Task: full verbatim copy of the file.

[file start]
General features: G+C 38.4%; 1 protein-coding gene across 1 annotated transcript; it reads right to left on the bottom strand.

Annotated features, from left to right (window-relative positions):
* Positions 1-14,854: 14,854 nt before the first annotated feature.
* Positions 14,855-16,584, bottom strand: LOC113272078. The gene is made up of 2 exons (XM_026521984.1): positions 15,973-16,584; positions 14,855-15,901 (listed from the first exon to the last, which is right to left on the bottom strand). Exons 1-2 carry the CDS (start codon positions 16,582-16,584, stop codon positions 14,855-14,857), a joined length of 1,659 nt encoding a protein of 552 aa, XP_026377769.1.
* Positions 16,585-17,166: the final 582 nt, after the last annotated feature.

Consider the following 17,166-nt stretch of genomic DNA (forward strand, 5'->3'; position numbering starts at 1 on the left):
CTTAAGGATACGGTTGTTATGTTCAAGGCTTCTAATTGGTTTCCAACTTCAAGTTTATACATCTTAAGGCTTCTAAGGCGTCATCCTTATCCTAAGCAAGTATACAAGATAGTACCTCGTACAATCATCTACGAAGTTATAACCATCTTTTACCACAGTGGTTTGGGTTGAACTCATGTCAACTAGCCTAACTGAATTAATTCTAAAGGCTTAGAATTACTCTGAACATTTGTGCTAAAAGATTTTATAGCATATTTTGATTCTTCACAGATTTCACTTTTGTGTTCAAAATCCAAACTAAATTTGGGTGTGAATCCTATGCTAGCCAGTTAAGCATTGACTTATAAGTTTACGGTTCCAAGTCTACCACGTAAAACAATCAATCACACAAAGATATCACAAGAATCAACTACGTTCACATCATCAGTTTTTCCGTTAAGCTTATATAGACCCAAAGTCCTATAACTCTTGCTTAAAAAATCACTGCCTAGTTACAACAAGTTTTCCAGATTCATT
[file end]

General features: G+C 38.4%; 1 protein-coding gene across 1 annotated transcript; it reads right to left on the bottom strand.

Annotated features, from left to right (window-relative positions):
* Positions 1-14,854: 14,854 nt before the first annotated feature.
* Positions 14,855-16,584, bottom strand: LOC113272078. The gene is made up of 2 exons (XM_026521984.1): positions 15,973-16,584; positions 14,855-15,901 (listed from the first exon to the last, which is right to left on the bottom strand). Exons 1-2 carry the CDS (start codon positions 16,582-16,584, stop codon positions 14,855-14,857), a joined length of 1,659 nt encoding a protein of 552 aa, XP_026377769.1.
* Positions 16,585-17,166: the final 582 nt, after the last annotated feature.

Consider the following 17,166-nt stretch of genomic DNA (forward strand, 5'->3'; position numbering starts at 1 on the left):
CTTAAGGATACGGTTGTTATGTTCAAGGCTTCTAATTGGTTTCCAACTTCAAGTTTATACATCTTAAGGCTTCTAAGGCGTCATCCTTATCCTAAGCAAGTATACAAGATAGTACCTCGTACAATCATCTACGAAGTTATAACCATCTTTTACCACAGTGGTTTGGGTTGAACTCATGTCAACTAGCCTAACTGAATTAATTCTAAAGGCTTAGAATTACTCTGAACATTTGTGCTAAAAGATTTTATAGCATATTTTGATTCTTCACAGATTTCACTTTTGTGTTCAAAATCCAAACTAAATTTGGGTGTGAATCCTATGCTAGCCAGTTAAGCATTGACTTATAAGTTTACGGTTCCAAGTCTACCACGTAAAACAATCAATCACACAAAGATATCACAAGAATCAACTACGTTCACATCATCAGTTTTTCCGTTAAGCTTATATAGACCCAAAGTCCTATAACTCTTGCTTAAAAAATCACTGCCTAGTTACAACAAGTTTTCCAGATTCATT